Presence of severe neuroinflammation does not intensify neurofibrillary degeneration in human brain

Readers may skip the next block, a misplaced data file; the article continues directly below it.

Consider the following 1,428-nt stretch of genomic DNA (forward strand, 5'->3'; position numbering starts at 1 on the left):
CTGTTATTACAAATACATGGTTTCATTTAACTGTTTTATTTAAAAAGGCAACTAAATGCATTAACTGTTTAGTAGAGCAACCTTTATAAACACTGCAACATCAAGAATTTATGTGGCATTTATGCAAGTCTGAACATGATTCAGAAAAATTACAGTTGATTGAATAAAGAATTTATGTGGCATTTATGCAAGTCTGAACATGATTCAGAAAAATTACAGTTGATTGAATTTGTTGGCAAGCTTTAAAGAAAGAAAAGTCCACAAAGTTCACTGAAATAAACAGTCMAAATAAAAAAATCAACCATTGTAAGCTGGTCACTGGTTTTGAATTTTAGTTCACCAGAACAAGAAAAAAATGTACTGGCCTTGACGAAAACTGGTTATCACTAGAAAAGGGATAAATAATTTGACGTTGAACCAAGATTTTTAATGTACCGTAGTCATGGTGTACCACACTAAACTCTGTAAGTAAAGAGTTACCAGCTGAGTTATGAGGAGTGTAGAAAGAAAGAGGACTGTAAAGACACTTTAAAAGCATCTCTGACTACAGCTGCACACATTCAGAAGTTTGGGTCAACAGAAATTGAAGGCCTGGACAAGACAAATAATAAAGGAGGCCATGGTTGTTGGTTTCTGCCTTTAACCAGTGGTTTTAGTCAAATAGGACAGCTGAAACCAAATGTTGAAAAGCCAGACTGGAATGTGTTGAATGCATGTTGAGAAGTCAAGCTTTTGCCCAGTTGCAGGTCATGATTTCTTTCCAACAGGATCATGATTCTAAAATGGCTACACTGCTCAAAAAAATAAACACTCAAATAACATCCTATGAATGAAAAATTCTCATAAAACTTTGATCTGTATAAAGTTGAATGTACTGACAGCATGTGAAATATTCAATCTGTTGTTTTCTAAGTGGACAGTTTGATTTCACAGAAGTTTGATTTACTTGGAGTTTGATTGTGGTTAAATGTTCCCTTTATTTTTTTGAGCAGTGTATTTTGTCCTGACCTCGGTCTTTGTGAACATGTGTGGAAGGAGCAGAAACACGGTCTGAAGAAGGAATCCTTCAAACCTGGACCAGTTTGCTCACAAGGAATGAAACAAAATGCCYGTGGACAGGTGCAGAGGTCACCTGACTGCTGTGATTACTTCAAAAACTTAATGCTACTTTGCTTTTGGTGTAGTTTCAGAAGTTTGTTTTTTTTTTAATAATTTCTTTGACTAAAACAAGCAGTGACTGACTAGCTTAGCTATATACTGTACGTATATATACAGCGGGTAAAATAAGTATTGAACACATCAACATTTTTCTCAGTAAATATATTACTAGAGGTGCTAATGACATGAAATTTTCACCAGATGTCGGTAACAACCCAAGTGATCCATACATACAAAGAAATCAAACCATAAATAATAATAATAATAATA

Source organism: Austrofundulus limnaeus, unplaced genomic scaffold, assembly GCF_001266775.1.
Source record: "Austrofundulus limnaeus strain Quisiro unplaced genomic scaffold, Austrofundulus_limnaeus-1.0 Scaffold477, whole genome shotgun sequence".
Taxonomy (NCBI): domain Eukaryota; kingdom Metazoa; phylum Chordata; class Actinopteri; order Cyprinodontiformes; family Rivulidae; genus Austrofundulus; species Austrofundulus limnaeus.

This study investigated the allegedly causal relationship between microglial activation and neurofibrillary degeneration (NFD) typical of Alzheimer's disease (AD) by determining if presence of extreme microglial activation coincides with intensified NFD. We performed comparative histopathological analyses of NFD and microglial reactivity in 18 primary subjects ranging from 4 to 51 years of age. Ten of these subjects (median age 34) died from infectious disease (HIV, sepsis) and CNS trauma, while eight subjects (median age 32.5) died from non-infectious conditions (controls). Second, we also examined two 52-year-old subjects with Down syndrome where one had comorbid sepsis and the other one did not. We found that all 10 subjects with infectious/traumatic diagnoses showed severe neuroinflammation, while the 8 control subjects completely lacked neuroinflammatory changes. However, all 18 primary subjects were found to show the same early-stage, pretangle neuropathology of Braak stage 1a and 1b, that is, they exhibited primarily subcortical NFD in the locus coeruleus and sporadic lesions in the transentorhinal cortex. Similarly, the two subjects with Down syndrome showed the same high levels of NFD (Braak stage VI) irrespective of the comorbid sepsis-related neuroinflammation present in one of these individuals. Collectively, our findings show that despite rampant microglial activation in all subjects with neuroinflammatory conditions the extent of NFD is at the same level as seen in non-inflamed controls. These findings demonstrate that microglial activation does not initiate or exacerbate NFD, and we conclude that CNS inflammation is unlikely to be causally involved in the development of NFD characteristic of AD dementia. GLIA 2013;62:96–105